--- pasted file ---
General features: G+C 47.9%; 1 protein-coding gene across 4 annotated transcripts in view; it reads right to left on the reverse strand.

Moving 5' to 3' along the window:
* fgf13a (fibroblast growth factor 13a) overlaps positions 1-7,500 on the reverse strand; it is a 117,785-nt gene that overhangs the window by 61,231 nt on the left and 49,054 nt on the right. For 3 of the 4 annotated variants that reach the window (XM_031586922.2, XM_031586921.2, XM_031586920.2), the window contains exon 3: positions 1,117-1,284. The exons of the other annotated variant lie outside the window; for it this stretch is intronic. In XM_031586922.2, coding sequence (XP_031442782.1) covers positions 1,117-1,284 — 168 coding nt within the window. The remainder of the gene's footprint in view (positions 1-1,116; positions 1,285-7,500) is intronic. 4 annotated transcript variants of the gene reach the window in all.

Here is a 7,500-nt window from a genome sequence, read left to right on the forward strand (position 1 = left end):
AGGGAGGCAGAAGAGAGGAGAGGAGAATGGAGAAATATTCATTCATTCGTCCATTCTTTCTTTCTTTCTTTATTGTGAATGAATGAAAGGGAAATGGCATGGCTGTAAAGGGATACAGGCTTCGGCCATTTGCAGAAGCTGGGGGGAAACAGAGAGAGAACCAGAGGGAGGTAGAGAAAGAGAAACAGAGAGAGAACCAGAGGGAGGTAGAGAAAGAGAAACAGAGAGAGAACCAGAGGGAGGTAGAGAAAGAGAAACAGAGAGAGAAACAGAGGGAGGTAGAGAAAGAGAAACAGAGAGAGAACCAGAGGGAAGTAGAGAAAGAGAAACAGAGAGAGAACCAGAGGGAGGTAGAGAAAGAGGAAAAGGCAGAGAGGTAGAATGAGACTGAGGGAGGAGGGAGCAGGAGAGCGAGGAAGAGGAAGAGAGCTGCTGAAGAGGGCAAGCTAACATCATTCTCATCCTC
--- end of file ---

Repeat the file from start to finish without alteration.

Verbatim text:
General features: G+C 47.9%; 1 protein-coding gene across 4 annotated transcripts in view; it reads right to left on the reverse strand.

Moving 5' to 3' along the window:
* fgf13a (fibroblast growth factor 13a) overlaps positions 1-7,500 on the reverse strand; it is a 117,785-nt gene that overhangs the window by 61,231 nt on the left and 49,054 nt on the right. For 3 of the 4 annotated variants that reach the window (XM_031586922.2, XM_031586921.2, XM_031586920.2), the window contains exon 3: positions 1,117-1,284. The exons of the other annotated variant lie outside the window; for it this stretch is intronic. In XM_031586922.2, coding sequence (XP_031442782.1) covers positions 1,117-1,284 — 168 coding nt within the window. The remainder of the gene's footprint in view (positions 1-1,116; positions 1,285-7,500) is intronic. 4 annotated transcript variants of the gene reach the window in all.

Here is a 7,500-nt window from a genome sequence, read left to right on the forward strand (position 1 = left end):
AGGGAGGCAGAAGAGAGGAGAGGAGAATGGAGAAATATTCATTCATTCGTCCATTCTTTCTTTCTTTCTTTATTGTGAATGAATGAAAGGGAAATGGCATGGCTGTAAAGGGATACAGGCTTCGGCCATTTGCAGAAGCTGGGGGGAAACAGAGAGAGAACCAGAGGGAGGTAGAGAAAGAGAAACAGAGAGAGAACCAGAGGGAGGTAGAGAAAGAGAAACAGAGAGAGAACCAGAGGGAGGTAGAGAAAGAGAAACAGAGAGAGAAACAGAGGGAGGTAGAGAAAGAGAAACAGAGAGAGAACCAGAGGGAAGTAGAGAAAGAGAAACAGAGAGAGAACCAGAGGGAGGTAGAGAAAGAGGAAAAGGCAGAGAGGTAGAATGAGACTGAGGGAGGAGGGAGCAGGAGAGCGAGGAAGAGGAAGAGAGCTGCTGAAGAGGGCAAGCTAACATCATTCTCATCCTC